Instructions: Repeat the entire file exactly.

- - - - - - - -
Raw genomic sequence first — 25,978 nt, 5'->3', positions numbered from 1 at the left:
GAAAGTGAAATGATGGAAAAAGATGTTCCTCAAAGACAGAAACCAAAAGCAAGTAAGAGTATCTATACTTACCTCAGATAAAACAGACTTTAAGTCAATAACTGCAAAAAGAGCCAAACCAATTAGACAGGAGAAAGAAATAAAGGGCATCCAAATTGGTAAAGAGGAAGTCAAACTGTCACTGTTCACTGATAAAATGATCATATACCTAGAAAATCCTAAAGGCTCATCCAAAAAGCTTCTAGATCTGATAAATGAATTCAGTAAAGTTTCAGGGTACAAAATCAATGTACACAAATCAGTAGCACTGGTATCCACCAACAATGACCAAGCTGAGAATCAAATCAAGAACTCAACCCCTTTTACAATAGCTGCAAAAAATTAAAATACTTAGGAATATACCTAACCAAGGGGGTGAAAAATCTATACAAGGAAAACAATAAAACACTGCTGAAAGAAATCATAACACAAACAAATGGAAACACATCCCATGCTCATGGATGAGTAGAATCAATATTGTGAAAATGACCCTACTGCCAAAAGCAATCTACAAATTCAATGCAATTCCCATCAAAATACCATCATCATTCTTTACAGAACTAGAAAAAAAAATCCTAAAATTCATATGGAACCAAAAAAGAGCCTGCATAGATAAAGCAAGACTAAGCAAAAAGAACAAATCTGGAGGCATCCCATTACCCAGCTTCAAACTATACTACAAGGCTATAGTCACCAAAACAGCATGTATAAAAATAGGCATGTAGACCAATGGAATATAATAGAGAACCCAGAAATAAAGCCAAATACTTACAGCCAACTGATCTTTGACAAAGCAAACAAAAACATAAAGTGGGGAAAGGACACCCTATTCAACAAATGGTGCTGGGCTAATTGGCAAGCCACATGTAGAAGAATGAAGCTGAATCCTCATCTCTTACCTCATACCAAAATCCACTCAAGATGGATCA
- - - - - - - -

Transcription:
Raw genomic sequence first — 25,978 nt, 5'->3', positions numbered from 1 at the left:
GAAAGTGAAATGATGGAAAAAGATGTTCCTCAAAGACAGAAACCAAAAGCAAGTAAGAGTATCTATACTTACCTCAGATAAAACAGACTTTAAGTCAATAACTGCAAAAAGAGCCAAACCAATTAGACAGGAGAAAGAAATAAAGGGCATCCAAATTGGTAAAGAGGAAGTCAAACTGTCACTGTTCACTGATAAAATGATCATATACCTAGAAAATCCTAAAGGCTCATCCAAAAAGCTTCTAGATCTGATAAATGAATTCAGTAAAGTTTCAGGGTACAAAATCAATGTACACAAATCAGTAGCACTGGTATCCACCAACAATGACCAAGCTGAGAATCAAATCAAGAACTCAACCCCTTTTACAATAGCTGCAAAAAATTAAAATACTTAGGAATATACCTAACCAAGGGGGTGAAAAATCTATACAAGGAAAACAATAAAACACTGCTGAAAGAAATCATAACACAAACAAATGGAAACACATCCCATGCTCATGGATGAGTAGAATCAATATTGTGAAAATGACCCTACTGCCAAAAGCAATCTACAAATTCAATGCAATTCCCATCAAAATACCATCATCATTCTTTACAGAACTAGAAAAAAAAATCCTAAAATTCATATGGAACCAAAAAAGAGCCTGCATAGATAAAGCAAGACTAAGCAAAAAGAACAAATCTGGAGGCATCCCATTACCCAGCTTCAAACTATACTACAAGGCTATAGTCACCAAAACAGCATGTATAAAAATAGGCATGTAGACCAATGGAATATAATAGAGAACCCAGAAATAAAGCCAAATACTTACAGCCAACTGATCTTTGACAAAGCAAACAAAAACATAAAGTGGGGAAAGGACACCCTATTCAACAAATGGTGCTGGGCTAATTGGCAAGCCACATGTAGAAGAATGAAGCTGAATCCTCATCTCTTACCTCATACCAAAATCCACTCAAGATGGATCA